If you happen to be on the internet, then you might have gotten the news last Tuesday night. Even if you aren’t; you might have come across this at least by now. Google loves change. In fact; Google is one of the companies that changes things more than the weather (well almost). They even changed their company structure last month.
Many have seen this as just another rebranding of the web giant. However, it is in fact something more.
It isn’t Your Grandma’s Desktop Anymore
Google isn’t the big house anymore. It’s Alphabet. If you thought that’s the reason for the change, no it isn’t. Google is everywhere, literally. The smallest place they could pack in the interface (to date) seems to be the wristwatch. Which is basically few inches of screen real estate. Mobile has overgrown. Things have to be much simpler, dynamic and scalable. Now that’s the reason.
Not just a Logo, but a System
What exactly did they change? Good question. The surface change: A serif font to a sans-serif font for its full logo and a four-color “G” instead of the blue ‘g’ icon. They have created many circles as possible out of the lettering,
of course except the “l” which is the only straight line and kind of feels awkward too. Let’s look at this later in the article.
I read their design blog; Google Design, not once but multiple times. It comprises a rich case study covering all the key areas of this evolve. It was quite an interesting read. What hit me was the first principle out of Jakob Nielsen’s 10 usability heuristics for user interface design; Visibility of system status. It seems that they are in the process of making systems which are more usable. This is just the beginning.
Google Dots in Motion
The other addition and which I believe the most important one. Also the one which drove me to make the above statement. This is where the ordinary static logo becomes a dynamic logo. It would not be incorrect to name them as the living four morphing dots.
“They represent Google’s intelligence at work and indicate when Google is working for you. Listening, thinking, replying, incomprehension, and confirmation.” – Google Design
What happens here is that during voice search, the logotype changes into four dots. The dots will react to your voice just like in an equalizer. They will then start spinning once you stop talking. This is when Google perform actions and searches. Once the results are shown up, the dots will transform back into the logotype.
They did just Invent a New Typeface.
Design level: Google
Drops the Serif. Serif is that tiny little thing at the end of line stroke in a letter. Example: your favorite “Times New Roman”. Google has a logotype as its logo. Again, this is a logo made out letters. They used a serif typeface throughout the years. But now a Sans Serif font, one that doesn’t have that thingy. That’s new and they call it Product Sans. As the name implies, Google will be using this same typeface in all their products.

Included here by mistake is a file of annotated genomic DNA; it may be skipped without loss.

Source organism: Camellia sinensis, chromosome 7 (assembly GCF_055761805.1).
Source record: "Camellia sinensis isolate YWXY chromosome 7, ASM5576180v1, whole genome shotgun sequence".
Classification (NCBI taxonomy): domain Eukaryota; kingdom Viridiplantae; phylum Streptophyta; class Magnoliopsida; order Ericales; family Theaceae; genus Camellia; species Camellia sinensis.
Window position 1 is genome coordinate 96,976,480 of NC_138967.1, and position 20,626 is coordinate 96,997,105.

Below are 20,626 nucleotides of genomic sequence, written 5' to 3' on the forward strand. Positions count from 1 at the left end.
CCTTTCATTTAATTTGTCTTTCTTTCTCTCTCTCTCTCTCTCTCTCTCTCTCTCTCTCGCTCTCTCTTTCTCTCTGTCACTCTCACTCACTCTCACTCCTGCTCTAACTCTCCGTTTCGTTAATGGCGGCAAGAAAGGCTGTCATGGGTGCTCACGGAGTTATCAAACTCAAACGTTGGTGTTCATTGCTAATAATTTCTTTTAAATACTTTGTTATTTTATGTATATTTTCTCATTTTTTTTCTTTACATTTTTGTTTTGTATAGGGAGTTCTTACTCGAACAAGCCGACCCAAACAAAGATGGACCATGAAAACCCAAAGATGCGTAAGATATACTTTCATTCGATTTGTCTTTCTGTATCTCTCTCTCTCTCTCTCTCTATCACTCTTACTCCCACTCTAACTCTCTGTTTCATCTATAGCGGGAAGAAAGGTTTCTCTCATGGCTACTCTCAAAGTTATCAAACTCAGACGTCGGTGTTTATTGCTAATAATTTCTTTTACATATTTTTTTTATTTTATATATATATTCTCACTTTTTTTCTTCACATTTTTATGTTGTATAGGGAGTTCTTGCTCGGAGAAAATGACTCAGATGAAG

Something we understood after going through comments, responses and posts on major social media platforms like Facebook, Twitter and Google+ along with some research on several other popular tech sites and blogs, even Google’s blog itself is that; most people DO NOT like the new logo. At least they don’t care.
Basically, the number of hate comments were higher than the positive ones at a glance. But when it comes to the opinions from branding gurus and top designers, it was the complete opposite. Why? A simple Customer Experience theory: fear of change. Humans certainly exhibit a rational fear of the unknown. And when something that is too attached to them changes, that is worse. That is a way that this could be explained psychologically. But is it really this?
“To improve is to change; to be perfect is to change often.” – Winston Churchill
This is a point where Design and User Experience contradict. In design, one goal is to create something totally new and unique. In UX, the goal will be to offer the users with the same things that they are used to, thus retaining the consistency. For instance; there are specified user workflows that have rather become a norm with time. If you make a difference or do experimentations on these; you are at a high risk of being blamed for creating bad User Experience. In a way, this is acceptable but one can think of it as a chop off of creativity.
In my point of view, the best way to explain this situation would be using the theory of “Diffusion of Innovations”. The easiest way to simplify this is by thinking of fashion trends. At first nobody likes it. Some tend to follow it. Little by little the society of the trend increase. Then the trend rather gets generalized. This isn’t the theory exactly but will be leaving it for you to Google about. The point is, people will change. Their attitude will change. They will adopt and eventually accept. What a beautiful mind it is.
It isn’t about yet another corporate getting a revamp to their branding; specifically the logo. It is about a change for better. Why do we say this? For the simple reason that this change is a compulsory. If they don’t do it today, they will have to do it sooner or later. You probably know the reason why by now. In my point of view, this is a significant leap for Google.
But there is one question that haunts me which I couldn’t find an answer at the time I wrote this article. Google gave birth to a whole new design language last year (2014), Material Design; which I see as the offspring of Flat and Skeuomorphic design. Material incorporate depth effects such as lighting and shadows to mimic a feeling of reality and physical touch. Say what? They just went flat in their new logo. In a way, is it an approach to keep it simple?
Google announced that all their apps and services will get this change eventually. If you are in thirst to know more about the design process and the concepts, just hop onto Google Design for the case study.